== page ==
Identify all of your foreign keys in a SQL Server database
By: Greg Robidoux | Updated: 2007-01-05 | Comments (4) | Related: 1 | 2 | 3 | 4 | 5 | More > Constraints
SQL Server Enterprise Manager and Management Studio are pretty good tools for giving you information about a particular object, but when you want to get information across your entire database or server this becomes a bit of a challenge. There are several system stored procedures and now dynamic management views in SQL Server to provide some of the information, but there is still a bit of missing functionality if you want to get data across the database or server. One of these recent challenges was getting foreign key information across the entire database. Management Studio has some nice additions where you can see the FK constraints on a table by table basis, but getting all of the foreign keys is a bit more a challenge. There is a stored procedure called sp_fkeys, but this procedure requires you to include at least the primary key table name. So how can you get a complete list?
There is a wealth of information in the system stored procedures and this is another good way of learning how things work behind the scenes. By taking a look at the stored procedure sp_fkeys for SQL Server I noticed that it is not very complicated at all. When you pass in the parameters it basically uses the parameters to filter your selection. By making a minor tweak to the SELECT statement we are able to get a list of all FKs in the entire database. Here is the modified query for SQL Server 2005 and later.
SQL Server List Foreign Keys - Version 1
SELECT PKTABLE_QUALIFIER = CONVERT(SYSNAME,DB_NAME()), PKTABLE_OWNER = CONVERT(SYSNAME,SCHEMA_NAME(O1.SCHEMA_ID)), PKTABLE_NAME = CONVERT(SYSNAME,O1.NAME), PKCOLUMN_NAME = CONVERT(SYSNAME,C1.NAME), FKTABLE_QUALIFIER = CONVERT(SYSNAME,DB_NAME()), FKTABLE_OWNER = CONVERT(SYSNAME,SCHEMA_NAME(O2.SCHEMA_ID)), FKTABLE_NAME = CONVERT(SYSNAME,O2.NAME), FKCOLUMN_NAME = CONVERT(SYSNAME,C2.NAME), -- Force the column to be non-nullable (see SQL BU 325751) --KEY_SEQ = isnull(convert(smallint,k.constraint_column_id), sysconv(smallint,0)), UPDATE_RULE = CONVERT(SMALLINT,CASE OBJECTPROPERTY(F.OBJECT_ID,'CnstIsUpdateCascade') WHEN 1 THEN 0 ELSE 1 END), DELETE_RULE = CONVERT(SMALLINT,CASE OBJECTPROPERTY(F.OBJECT_ID,'CnstIsDeleteCascade') WHEN 1 THEN 0 ELSE 1 END), FK_NAME = CONVERT(SYSNAME,OBJECT_NAME(F.OBJECT_ID)), PK_NAME = CONVERT(SYSNAME,I.NAME), DEFERRABILITY = CONVERT(SMALLINT,7) -- SQL_NOT_DEFERRABLE FROM SYS.ALL_OBJECTS O1, SYS.ALL_OBJECTS O2, SYS.ALL_COLUMNS C1, SYS.ALL_COLUMNS C2, SYS.FOREIGN_KEYS F INNER JOIN SYS.FOREIGN_KEY_COLUMNS K ON (K.CONSTRAINT_OBJECT_ID = F.OBJECT_ID) INNER JOIN SYS.INDEXES I ON (F.REFERENCED_OBJECT_ID = I.OBJECT_ID AND F.KEY_INDEX_ID = I.INDEX_ID) WHERE O1.OBJECT_ID = F.REFERENCED_OBJECT_ID AND O2.OBJECT_ID = F.PARENT_OBJECT_ID AND C1.OBJECT_ID = F.REFERENCED_OBJECT_ID AND C2.OBJECT_ID = F.PARENT_OBJECT_ID AND C1.COLUMN_ID = K.REFERENCED_COLUMN_ID AND C2.COLUMN_ID = K.PARENT_COLUMN_ID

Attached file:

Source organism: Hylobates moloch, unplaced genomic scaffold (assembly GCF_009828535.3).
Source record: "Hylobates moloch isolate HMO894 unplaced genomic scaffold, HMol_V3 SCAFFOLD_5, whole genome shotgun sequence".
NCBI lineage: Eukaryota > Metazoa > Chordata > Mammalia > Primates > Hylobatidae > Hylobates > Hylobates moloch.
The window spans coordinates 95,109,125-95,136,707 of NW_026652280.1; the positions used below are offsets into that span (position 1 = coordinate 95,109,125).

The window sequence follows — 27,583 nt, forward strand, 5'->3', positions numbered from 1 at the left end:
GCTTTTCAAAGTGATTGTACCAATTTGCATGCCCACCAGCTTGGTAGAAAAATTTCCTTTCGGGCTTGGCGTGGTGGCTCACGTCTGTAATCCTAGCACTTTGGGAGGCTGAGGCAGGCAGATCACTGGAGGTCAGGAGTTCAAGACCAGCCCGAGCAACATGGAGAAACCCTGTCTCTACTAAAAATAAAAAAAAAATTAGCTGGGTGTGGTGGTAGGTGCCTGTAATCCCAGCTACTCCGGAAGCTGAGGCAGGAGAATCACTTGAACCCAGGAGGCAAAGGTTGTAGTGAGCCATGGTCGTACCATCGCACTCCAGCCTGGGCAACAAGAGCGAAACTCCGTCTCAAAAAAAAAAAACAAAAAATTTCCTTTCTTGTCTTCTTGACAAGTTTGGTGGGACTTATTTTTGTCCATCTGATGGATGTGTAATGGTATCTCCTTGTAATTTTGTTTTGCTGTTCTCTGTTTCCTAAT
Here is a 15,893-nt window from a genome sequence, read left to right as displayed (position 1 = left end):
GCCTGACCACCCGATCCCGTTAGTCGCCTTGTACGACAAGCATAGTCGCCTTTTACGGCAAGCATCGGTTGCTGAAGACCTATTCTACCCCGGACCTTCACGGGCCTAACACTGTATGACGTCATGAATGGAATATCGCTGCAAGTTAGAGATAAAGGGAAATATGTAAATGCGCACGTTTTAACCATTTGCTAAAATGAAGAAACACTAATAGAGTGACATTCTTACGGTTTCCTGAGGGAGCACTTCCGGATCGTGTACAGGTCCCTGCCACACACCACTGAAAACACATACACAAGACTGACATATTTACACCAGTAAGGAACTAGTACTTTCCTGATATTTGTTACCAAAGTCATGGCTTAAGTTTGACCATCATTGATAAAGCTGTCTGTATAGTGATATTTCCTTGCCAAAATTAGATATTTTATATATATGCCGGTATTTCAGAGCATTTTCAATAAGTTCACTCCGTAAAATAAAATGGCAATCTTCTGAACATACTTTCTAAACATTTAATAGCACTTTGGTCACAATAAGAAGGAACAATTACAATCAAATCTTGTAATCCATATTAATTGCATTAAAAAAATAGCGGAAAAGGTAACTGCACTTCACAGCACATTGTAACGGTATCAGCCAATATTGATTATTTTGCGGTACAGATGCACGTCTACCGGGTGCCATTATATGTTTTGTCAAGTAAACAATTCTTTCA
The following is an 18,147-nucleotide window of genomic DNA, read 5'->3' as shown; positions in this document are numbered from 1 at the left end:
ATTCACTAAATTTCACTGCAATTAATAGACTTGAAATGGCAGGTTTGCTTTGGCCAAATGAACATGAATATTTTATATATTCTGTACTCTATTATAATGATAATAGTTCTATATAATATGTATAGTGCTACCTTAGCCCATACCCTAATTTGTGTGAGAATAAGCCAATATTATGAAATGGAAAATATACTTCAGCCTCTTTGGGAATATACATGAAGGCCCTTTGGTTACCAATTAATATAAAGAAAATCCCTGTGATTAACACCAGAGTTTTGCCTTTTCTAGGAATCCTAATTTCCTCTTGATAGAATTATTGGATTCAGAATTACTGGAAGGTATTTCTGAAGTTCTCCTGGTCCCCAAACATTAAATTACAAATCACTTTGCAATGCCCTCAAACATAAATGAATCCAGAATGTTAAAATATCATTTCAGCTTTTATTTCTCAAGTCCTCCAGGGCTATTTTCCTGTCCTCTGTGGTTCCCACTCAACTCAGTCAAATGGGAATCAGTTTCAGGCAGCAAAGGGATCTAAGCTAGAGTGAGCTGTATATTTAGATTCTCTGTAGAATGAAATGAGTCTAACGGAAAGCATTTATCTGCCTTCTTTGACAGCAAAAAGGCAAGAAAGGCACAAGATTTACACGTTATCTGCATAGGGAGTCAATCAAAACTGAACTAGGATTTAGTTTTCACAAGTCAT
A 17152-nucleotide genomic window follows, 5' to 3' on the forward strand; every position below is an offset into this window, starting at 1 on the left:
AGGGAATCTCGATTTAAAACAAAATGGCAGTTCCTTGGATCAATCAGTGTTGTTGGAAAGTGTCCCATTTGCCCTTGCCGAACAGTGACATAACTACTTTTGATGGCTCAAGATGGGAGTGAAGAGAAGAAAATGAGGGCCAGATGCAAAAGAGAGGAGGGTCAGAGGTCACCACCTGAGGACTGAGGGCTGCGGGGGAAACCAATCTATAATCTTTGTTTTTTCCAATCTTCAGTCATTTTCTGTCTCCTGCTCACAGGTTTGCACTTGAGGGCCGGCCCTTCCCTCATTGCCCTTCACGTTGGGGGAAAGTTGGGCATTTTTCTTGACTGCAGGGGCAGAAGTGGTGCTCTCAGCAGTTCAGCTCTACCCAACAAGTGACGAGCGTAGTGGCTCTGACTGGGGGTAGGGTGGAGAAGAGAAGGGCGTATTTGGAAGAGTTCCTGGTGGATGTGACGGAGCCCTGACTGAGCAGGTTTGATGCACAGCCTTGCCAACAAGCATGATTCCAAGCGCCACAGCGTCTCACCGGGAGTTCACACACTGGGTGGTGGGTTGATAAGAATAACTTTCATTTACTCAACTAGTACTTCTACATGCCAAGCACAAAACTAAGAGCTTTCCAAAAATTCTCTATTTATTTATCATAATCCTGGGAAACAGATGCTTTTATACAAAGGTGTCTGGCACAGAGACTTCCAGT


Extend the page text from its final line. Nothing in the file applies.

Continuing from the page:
SQL Server List Foreign Keys - Version 2
This is another version that was contributed by one of our readers Troy Ketsdever. This uses the INFORMATION_SCHEMA views.
SELECT C.TABLE_CATALOG [PKTABLE_QUALIFIER], C.TABLE_SCHEMA [PKTABLE_OWNER], C.TABLE_NAME [PKTABLE_NAME], KCU.COLUMN_NAME [PKCOLUMN_NAME], C2.TABLE_CATALOG [FKTABLE_QUALIFIER], C2.TABLE_SCHEMA [FKTABLE_OWNER], C2.TABLE_NAME [FKTABLE_NAME], KCU2.COLUMN_NAME [FKCOLUMN_NAME], RC.UPDATE_RULE, RC.DELETE_RULE, C.CONSTRAINT_NAME [FK_NAME], C2.CONSTRAINT_NAME [PK_NAME], CAST(7 AS SMALLINT) [DEFERRABILITY] FROM INFORMATION_SCHEMA.TABLE_CONSTRAINTS C INNER JOIN INFORMATION_SCHEMA.KEY_COLUMN_USAGE KCU ON C.CONSTRAINT_SCHEMA = KCU.CONSTRAINT_SCHEMA AND C.CONSTRAINT_NAME = KCU.CONSTRAINT_NAME INNER JOIN INFORMATION_SCHEMA.REFERENTIAL_CONSTRAINTS RC ON C.CONSTRAINT_SCHEMA = RC.CONSTRAINT_SCHEMA AND C.CONSTRAINT_NAME = RC.CONSTRAINT_NAME INNER JOIN INFORMATION_SCHEMA.TABLE_CONSTRAINTS C2 ON RC.UNIQUE_CONSTRAINT_SCHEMA = C2.CONSTRAINT_SCHEMA AND RC.UNIQUE_CONSTRAINT_NAME = C2.CONSTRAINT_NAME INNER JOIN INFORMATION_SCHEMA.KEY_COLUMN_USAGE KCU2 ON C2.CONSTRAINT_SCHEMA = KCU2.CONSTRAINT_SCHEMA AND C2.CONSTRAINT_NAME = KCU2.CONSTRAINT_NAME AND KCU.ORDINAL_POSITION = KCU2.ORDINAL_POSITION WHERE C.CONSTRAINT_TYPE = 'FOREIGN KEY'
SQL Server 2000 Version
With SQL Server 2000 it is not as straight forward as using a simple SQL statement as shown above. In order to get this to work for SQL Server 2000 an adjustment was made to the sp_fkeys SP to cursor through all of the user tables. It is not the prettiest method, but it does seem to do the job.
- Add these scripts to your toolbox and next time you are doing some investigative work on your severs use these to get an idea of what FKs exist in your databases.
- Take a look at these other tips to help gather information about your server or databases
Last Updated: 2007-01-05
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